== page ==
Caring for people requires emotional intelligence

  • Published
  • By Maj. Chris Chestnut
  • 56th Maintenance Operations Squadron
A little more than a year ago I had the great opportunity to attend the AETC Commanders' Course. Being a new commander I was very excited and looked forward to learning the "secret handshake" for command success.

The course agenda made it evident that we were going to spend some quality time with Gen. Stephen Lorenz, the four-star in charge of AETC at the time. I knew that General Lorenz was a pilot with much command experience and I couldn't help but develop some preconceived ideas of what he might talk to the new commanders about. Not being familiar with the general's many writings I anticipated a pep rally and instruction on how to "take the hill!"

I was taken by surprise when the general began to talk to us about the importance of "emotional intelligence." He began by reiterating that one of the most important tasks we have is to take care of our people. Taking care of our people is not a new concept in U.S. Air Force education and training but the general went on to discuss how we might do this.

In one example he reminded us that the eyes are the window to the soul and that it was important to look our people in the eye when we talked to them. He went on to explain that it was important to look our Airmen in the eye while greeting them because often times people will say they are fine but their eyes and body language will tell a different story. If you sense that something isn't right you ought to follow up by looking that person in the eye and asking him or her how he or she is doing - a second and third time if necessary. Usually about the third time you ask you will have their attention and their personal barriers to communication will begin to fall. At this point it is time to exercise your exceptional listening skills -- we will discuss this more later.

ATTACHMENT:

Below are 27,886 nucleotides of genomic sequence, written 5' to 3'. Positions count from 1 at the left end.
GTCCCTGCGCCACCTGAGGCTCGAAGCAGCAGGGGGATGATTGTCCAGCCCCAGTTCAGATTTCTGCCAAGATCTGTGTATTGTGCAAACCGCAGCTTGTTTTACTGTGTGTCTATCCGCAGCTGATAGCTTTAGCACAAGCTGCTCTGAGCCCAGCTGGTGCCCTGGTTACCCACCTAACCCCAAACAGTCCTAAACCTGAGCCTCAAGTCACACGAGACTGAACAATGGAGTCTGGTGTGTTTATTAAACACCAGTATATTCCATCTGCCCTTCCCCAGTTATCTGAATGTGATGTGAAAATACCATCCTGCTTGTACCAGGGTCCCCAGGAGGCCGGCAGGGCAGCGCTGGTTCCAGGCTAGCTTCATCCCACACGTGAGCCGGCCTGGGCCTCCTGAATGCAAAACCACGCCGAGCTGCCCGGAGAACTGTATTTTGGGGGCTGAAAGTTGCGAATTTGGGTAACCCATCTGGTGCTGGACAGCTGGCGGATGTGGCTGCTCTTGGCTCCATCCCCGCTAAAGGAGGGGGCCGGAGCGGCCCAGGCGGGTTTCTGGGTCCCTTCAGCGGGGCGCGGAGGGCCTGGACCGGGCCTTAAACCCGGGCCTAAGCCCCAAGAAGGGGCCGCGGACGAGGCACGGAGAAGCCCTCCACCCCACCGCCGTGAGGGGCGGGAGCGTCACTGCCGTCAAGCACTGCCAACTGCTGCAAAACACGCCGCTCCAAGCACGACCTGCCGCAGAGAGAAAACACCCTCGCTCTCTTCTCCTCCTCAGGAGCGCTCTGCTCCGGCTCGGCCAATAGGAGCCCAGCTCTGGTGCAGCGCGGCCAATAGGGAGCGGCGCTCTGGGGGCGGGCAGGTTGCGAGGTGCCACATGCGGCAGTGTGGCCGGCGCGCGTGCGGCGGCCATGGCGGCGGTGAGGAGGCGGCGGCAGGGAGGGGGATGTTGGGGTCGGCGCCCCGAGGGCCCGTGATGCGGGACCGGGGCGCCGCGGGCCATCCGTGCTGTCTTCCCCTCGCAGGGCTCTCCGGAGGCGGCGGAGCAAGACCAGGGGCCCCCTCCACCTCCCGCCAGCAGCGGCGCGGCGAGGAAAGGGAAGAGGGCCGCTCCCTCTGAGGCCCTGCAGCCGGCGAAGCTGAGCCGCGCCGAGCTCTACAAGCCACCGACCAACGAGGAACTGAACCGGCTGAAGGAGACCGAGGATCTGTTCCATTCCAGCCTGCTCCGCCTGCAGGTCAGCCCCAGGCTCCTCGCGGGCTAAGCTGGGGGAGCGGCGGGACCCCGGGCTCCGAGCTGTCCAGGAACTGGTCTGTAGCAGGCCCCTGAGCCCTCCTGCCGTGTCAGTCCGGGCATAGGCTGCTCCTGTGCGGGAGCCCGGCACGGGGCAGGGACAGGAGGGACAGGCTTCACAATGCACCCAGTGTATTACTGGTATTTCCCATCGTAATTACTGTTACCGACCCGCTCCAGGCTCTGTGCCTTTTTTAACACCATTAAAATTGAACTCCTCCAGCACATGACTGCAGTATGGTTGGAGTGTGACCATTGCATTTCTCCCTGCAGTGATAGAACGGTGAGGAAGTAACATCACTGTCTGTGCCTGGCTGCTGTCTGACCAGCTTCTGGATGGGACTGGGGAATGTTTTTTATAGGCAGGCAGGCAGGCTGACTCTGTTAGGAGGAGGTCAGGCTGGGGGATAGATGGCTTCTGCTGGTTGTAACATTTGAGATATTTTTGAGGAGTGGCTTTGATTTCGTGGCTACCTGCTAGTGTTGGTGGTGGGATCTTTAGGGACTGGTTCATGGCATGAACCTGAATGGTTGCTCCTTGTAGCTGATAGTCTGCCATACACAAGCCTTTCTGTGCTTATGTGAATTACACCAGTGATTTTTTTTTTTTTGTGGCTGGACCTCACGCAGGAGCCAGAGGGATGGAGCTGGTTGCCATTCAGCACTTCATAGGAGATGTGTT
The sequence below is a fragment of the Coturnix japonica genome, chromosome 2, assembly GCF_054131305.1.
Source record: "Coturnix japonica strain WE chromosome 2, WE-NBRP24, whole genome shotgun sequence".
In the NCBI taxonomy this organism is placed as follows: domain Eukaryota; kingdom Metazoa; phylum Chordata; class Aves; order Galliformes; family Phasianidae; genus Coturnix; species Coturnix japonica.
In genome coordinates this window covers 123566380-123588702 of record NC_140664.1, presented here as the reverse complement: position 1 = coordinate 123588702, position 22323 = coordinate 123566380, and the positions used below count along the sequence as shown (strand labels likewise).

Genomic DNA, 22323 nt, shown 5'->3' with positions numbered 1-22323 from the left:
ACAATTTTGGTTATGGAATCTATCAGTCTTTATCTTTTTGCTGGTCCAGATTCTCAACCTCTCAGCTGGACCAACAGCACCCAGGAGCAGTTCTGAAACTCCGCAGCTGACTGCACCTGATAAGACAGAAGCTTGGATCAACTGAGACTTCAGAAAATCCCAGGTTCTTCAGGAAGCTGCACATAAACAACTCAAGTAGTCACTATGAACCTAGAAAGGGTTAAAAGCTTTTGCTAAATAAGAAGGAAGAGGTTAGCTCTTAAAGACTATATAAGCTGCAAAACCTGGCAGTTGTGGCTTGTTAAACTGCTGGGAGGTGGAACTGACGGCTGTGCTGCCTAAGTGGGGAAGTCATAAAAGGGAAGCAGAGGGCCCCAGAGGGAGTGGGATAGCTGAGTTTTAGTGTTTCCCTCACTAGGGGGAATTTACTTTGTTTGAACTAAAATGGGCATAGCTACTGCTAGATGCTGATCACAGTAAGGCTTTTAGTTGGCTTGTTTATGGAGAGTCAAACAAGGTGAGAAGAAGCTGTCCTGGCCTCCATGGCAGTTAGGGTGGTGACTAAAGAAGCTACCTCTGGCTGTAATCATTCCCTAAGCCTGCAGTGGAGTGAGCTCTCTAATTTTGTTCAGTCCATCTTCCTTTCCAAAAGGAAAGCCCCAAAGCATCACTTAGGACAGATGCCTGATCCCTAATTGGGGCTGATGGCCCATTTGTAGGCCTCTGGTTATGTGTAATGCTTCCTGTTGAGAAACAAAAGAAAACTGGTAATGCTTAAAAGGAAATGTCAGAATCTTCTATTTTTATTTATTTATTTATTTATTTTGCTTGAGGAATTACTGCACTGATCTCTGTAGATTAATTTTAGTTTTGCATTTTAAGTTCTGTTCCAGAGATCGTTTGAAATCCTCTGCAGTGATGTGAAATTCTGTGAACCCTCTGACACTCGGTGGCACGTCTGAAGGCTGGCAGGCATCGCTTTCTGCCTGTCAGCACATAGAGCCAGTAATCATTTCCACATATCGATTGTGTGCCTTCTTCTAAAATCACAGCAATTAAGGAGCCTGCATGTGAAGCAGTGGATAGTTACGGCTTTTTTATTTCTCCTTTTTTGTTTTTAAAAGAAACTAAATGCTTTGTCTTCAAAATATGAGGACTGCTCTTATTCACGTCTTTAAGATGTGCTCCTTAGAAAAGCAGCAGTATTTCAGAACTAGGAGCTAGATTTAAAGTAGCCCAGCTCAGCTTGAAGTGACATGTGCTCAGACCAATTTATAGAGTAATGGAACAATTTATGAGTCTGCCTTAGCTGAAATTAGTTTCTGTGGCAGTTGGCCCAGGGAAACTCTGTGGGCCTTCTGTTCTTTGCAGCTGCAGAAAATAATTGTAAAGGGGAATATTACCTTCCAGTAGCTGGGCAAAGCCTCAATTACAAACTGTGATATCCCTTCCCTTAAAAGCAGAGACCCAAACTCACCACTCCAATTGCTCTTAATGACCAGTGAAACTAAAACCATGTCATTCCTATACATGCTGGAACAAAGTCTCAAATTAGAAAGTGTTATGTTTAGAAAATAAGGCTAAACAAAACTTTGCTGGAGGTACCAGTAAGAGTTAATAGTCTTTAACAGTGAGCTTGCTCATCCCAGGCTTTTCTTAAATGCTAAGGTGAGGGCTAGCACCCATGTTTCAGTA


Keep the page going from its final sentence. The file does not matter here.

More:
It was very evident that the general was able to use his "Emotional Intelligence" on many occasions to first identify issues and then provide or get assistance for those people. The second surprise at this course was that General Lorenz was not the only general officer to address our class concerning "Emotional Intelligence"-- there must be something to it.

On another, but related, note prior to the commander's course, my first exposure to the concept of "emotional intelligence" came via Dr. Stephen Covey's number one National Bestseller The 7 Habits of Highly Effective People. Per Dr. Covey we all have emotional bank accounts with others (relationships) that we can choose to make deposits into or withdrawals from. Also, like a bank account the more investment we make in an emotional bank account the larger a withdrawal can be made without destroying it (relationship).

So how do we make a deposit in an emotional bank account? The answer is pretty simple. A few of Dr. Covey's ideas are: understand the individual, attend to the little things, keep commitments, clarify expectations, exercise personal integrity, be loyal to the absent and apologize when you make a withdrawal.

The "understand the individual" idea is very important and requires a little more explanation. One of the best ways to understand the individual is to focus on understanding what a person has to say before being concerned about having your own ideas understood. What this means is that when I'm engaged in a conversation with someone, I should not be busy formulating my response while they are talking. I should be focusing on what is being said.

When I exercise this approach it is amazing what I learn and oftentimes it changes what I want to say. To ensure you are doing this correctly, you should ask for clarification on points you don't understand and when the other person is done talking you should shadow or summarize their thoughts to them (the U.S. Air Force calls this feedback). This will allow the speaker to verify if you understood their message and make corrections if need be -- repeat as required. Once this is accomplished you should be able to contribute to the communication in a much more meaningful way.

Both General Lorenz and Dr. Covey have inspired me to look at leadership in a new way. Their ideas and concepts can be applied at work and home. Like most things, some people will have a natural talent for this while the rest of us will have to work at developing our soft skills. Just remember that a great start is made by simply looking people in the eye.